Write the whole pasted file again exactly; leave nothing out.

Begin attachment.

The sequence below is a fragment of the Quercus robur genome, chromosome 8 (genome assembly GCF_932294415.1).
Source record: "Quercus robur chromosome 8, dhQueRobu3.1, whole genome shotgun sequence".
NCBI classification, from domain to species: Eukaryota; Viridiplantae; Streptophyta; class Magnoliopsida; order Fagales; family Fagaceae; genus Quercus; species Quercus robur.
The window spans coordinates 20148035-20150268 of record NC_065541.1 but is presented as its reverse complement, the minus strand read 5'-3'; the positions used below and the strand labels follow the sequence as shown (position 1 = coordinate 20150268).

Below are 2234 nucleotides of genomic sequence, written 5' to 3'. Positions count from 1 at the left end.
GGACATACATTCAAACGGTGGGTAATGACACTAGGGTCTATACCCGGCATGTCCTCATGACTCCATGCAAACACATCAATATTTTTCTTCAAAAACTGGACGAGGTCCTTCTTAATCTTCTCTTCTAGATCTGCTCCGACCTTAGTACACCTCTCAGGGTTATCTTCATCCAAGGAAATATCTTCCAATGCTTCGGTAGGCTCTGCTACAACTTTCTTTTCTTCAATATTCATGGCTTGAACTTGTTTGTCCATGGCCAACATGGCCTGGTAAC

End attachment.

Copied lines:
The sequence below is a fragment of the Quercus robur genome, chromosome 8 (genome assembly GCF_932294415.1).
Source record: "Quercus robur chromosome 8, dhQueRobu3.1, whole genome shotgun sequence".
NCBI classification, from domain to species: Eukaryota; Viridiplantae; Streptophyta; class Magnoliopsida; order Fagales; family Fagaceae; genus Quercus; species Quercus robur.
The window spans coordinates 20148035-20150268 of record NC_065541.1 but is presented as its reverse complement, the minus strand read 5'-3'; the positions used below and the strand labels follow the sequence as shown (position 1 = coordinate 20150268).

Below are 2234 nucleotides of genomic sequence, written 5' to 3'. Positions count from 1 at the left end.
GGACATACATTCAAACGGTGGGTAATGACACTAGGGTCTATACCCGGCATGTCCTCATGACTCCATGCAAACACATCAATATTTTTCTTCAAAAACTGGACGAGGTCCTTCTTAATCTTCTCTTCTAGATCTGCTCCGACCTTAGTACACCTCTCAGGGTTATCTTCATCCAAGGAAATATCTTCCAATGCTTCGGTAGGCTCTGCTACAACTTTCTTTTCTTCAATATTCATGGCTTGAACTTGTTTGTCCATGGCCAACATGGCCTGGTAAC